Danish composer Gundmunsen-Holmgren extended the soundscape with wit and absurdist humour in his work based on Australian poet Les Murray’s Bats’ Ultrasound. Word painting the bat song “fine teeth bared to sing”- with whirring and whispering and a tour de force of finely tuned whistling this work was a highlight showcasing the incredible versatility and skills of Castalia’s singers. The complex rhythmic structures meant this was the only work that was conducted – and very ably by Chloe Lankshear as she also navigated the fiendish score vocally.
The longest work took a central place in the overall programme and saw the ensemble move to the far corner under a blue and green constellation of fairy lights where the sound system was pre-set ready for Kaija Saariaho’s Nuits, adieux. A more challenging contemporary sound world was employed with dual microphones for each of the four singers allowing for variations of reverberation electronically activated by vocal dynamics. This work fittingly created an image of the darkest abyss of night and was seamlessly assisted by the work of sound engineer Richard Hundy.
During the final works the lighting gradually dimmed as the floor lamps were shut off by the singers leaving only one central lamp at the finale. This layer of theatrical panache added greatly to the atmosphere. As the room darkened however, the downside was that the excellent programme notes and translations became ever more impossible to read, but this also took the audience further into a world of hearing and feeling and away from seeing and thinking.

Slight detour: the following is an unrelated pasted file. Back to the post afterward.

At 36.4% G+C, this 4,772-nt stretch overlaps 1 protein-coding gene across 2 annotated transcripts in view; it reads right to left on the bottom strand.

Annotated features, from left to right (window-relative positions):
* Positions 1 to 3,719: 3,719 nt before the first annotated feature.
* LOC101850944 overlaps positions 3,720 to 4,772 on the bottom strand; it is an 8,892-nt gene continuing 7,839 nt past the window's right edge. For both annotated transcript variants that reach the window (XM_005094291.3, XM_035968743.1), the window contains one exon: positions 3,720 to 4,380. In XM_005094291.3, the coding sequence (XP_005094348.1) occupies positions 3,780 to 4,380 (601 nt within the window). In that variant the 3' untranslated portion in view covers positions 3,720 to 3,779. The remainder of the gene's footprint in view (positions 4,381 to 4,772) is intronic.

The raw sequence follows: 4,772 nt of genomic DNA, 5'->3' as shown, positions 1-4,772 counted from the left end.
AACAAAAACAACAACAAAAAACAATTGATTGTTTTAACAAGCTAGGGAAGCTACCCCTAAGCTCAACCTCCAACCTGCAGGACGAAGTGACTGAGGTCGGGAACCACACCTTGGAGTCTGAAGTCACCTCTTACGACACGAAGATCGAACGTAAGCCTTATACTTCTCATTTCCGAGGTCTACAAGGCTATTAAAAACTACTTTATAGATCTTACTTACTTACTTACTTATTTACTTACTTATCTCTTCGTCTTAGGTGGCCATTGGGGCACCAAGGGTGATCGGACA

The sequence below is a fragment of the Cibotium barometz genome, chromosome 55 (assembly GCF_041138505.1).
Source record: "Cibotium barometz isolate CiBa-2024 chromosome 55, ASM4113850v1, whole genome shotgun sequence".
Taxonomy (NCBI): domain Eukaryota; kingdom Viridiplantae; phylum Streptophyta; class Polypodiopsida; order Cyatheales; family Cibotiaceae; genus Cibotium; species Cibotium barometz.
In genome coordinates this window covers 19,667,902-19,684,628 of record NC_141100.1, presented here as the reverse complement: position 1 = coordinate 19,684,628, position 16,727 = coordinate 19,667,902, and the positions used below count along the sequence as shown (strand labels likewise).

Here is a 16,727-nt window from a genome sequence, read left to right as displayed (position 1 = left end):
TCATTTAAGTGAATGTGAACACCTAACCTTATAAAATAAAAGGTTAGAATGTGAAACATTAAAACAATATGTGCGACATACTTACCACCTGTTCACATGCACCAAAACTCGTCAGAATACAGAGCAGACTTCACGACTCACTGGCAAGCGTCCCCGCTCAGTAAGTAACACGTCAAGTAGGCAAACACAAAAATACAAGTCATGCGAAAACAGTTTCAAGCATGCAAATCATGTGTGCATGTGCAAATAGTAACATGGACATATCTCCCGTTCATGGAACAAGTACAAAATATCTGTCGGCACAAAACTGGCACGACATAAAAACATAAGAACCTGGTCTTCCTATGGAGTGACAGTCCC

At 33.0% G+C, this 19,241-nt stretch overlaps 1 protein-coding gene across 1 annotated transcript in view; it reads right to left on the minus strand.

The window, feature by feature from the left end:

The sensuality of Schutz’s sublime madrigal Ego dormio et cor meum vigilat provided the perfect vehicle to enter an erotically charged dreamscape. The rapid melismas in all four parts were executed with evident delight. After winning the trust of the audience with such beauty of harmony and counterpoint, Castalia boldly took them hurtling into the modern world with two duelling duets for female voices by Kaija Saariaho exploring the suicidal nightmares of Sylvia Plath. Gut wrenchingly desperate, these works are shocking in their unbridled anguish and were heartrendingly performed by Dillon, Lankshear and Moore.
As dawn finally broke in the metaphorical journey, Flint amusingly pondered the black hole of 4 am in his poetic offering and the entire ensemble returned to the English Golden Age of madrigals with Byrd’s magnificent Vigilate to conclude a sumptuous evening of music and poetry.
Immensely thoughtful programming from Amy Moore in this concert sets a high bar of excellence for Castalia and left the audience, finally released from their thrall to applaud, much anticipating what this consort have planned for future events.
Victoria Watson for SoundsLikeSydney©
A graduate of Melbourne University and VCA, Victoria appeared regularly as a soprano with the Victoria State Opera and has toured and served as artistic director of many chamber ensembles.
She has performed with Sydney Symphony Orchestra and for ten years, was artistic director of a major opera education project with Opera Australia. Since 2015 she has moved into directing opera including Mozart’s ‘Cosi Fan Tutte’ at the Independent theatre.
Victoria has lectured in voice at the major universities in Melbourne, and has tutored at UNSW. Having taught at major Sydney secondary colleges, she now runs a busy private singing studio. She is a published author on opera and a popular freelance music and theatre lecturer and advocate for Australian artists around the world.